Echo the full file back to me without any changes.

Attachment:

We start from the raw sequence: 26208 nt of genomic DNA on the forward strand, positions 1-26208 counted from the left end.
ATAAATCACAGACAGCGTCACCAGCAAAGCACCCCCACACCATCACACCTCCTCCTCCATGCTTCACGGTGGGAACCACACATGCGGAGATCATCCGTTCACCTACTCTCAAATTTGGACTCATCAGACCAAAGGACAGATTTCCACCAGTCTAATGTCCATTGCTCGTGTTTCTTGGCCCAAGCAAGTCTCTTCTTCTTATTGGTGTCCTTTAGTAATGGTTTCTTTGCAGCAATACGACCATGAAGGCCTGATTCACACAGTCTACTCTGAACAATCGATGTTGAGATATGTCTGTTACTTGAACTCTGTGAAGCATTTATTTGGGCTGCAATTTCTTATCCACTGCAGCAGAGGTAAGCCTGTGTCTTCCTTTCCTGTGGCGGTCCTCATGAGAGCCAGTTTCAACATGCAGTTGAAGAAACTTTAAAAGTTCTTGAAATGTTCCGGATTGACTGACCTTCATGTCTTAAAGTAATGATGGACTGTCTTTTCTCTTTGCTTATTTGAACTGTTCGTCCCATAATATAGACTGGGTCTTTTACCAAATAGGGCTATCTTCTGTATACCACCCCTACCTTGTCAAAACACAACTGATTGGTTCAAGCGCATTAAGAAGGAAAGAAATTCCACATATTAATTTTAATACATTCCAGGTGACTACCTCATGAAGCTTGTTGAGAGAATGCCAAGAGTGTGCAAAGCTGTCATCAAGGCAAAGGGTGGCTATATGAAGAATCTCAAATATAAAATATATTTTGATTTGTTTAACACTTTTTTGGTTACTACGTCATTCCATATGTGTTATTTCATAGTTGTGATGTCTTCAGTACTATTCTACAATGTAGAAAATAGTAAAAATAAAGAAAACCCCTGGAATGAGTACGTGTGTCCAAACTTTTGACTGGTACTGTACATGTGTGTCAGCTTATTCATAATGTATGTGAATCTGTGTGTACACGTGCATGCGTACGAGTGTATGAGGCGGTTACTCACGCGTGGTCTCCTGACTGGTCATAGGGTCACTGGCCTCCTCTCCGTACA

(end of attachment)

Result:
We start from the raw sequence: 26208 nt of genomic DNA on the forward strand, positions 1-26208 counted from the left end.
ATAAATCACAGACAGCGTCACCAGCAAAGCACCCCCACACCATCACACCTCCTCCTCCATGCTTCACGGTGGGAACCACACATGCGGAGATCATCCGTTCACCTACTCTCAAATTTGGACTCATCAGACCAAAGGACAGATTTCCACCAGTCTAATGTCCATTGCTCGTGTTTCTTGGCCCAAGCAAGTCTCTTCTTCTTATTGGTGTCCTTTAGTAATGGTTTCTTTGCAGCAATACGACCATGAAGGCCTGATTCACACAGTCTACTCTGAACAATCGATGTTGAGATATGTCTGTTACTTGAACTCTGTGAAGCATTTATTTGGGCTGCAATTTCTTATCCACTGCAGCAGAGGTAAGCCTGTGTCTTCCTTTCCTGTGGCGGTCCTCATGAGAGCCAGTTTCAACATGCAGTTGAAGAAACTTTAAAAGTTCTTGAAATGTTCCGGATTGACTGACCTTCATGTCTTAAAGTAATGATGGACTGTCTTTTCTCTTTGCTTATTTGAACTGTTCGTCCCATAATATAGACTGGGTCTTTTACCAAATAGGGCTATCTTCTGTATACCACCCCTACCTTGTCAAAACACAACTGATTGGTTCAAGCGCATTAAGAAGGAAAGAAATTCCACATATTAATTTTAATACATTCCAGGTGACTACCTCATGAAGCTTGTTGAGAGAATGCCAAGAGTGTGCAAAGCTGTCATCAAGGCAAAGGGTGGCTATATGAAGAATCTCAAATATAAAATATATTTTGATTTGTTTAACACTTTTTTGGTTACTACGTCATTCCATATGTGTTATTTCATAGTTGTGATGTCTTCAGTACTATTCTACAATGTAGAAAATAGTAAAAATAAAGAAAACCCCTGGAATGAGTACGTGTGTCCAAACTTTTGACTGGTACTGTACATGTGTGTCAGCTTATTCATAATGTATGTGAATCTGTGTGTACACGTGCATGCGTACGAGTGTATGAGGCGGTTACTCACGCGTGGTCTCCTGACTGGTCATAGGGTCACTGGCCTCCTCTCCGTACA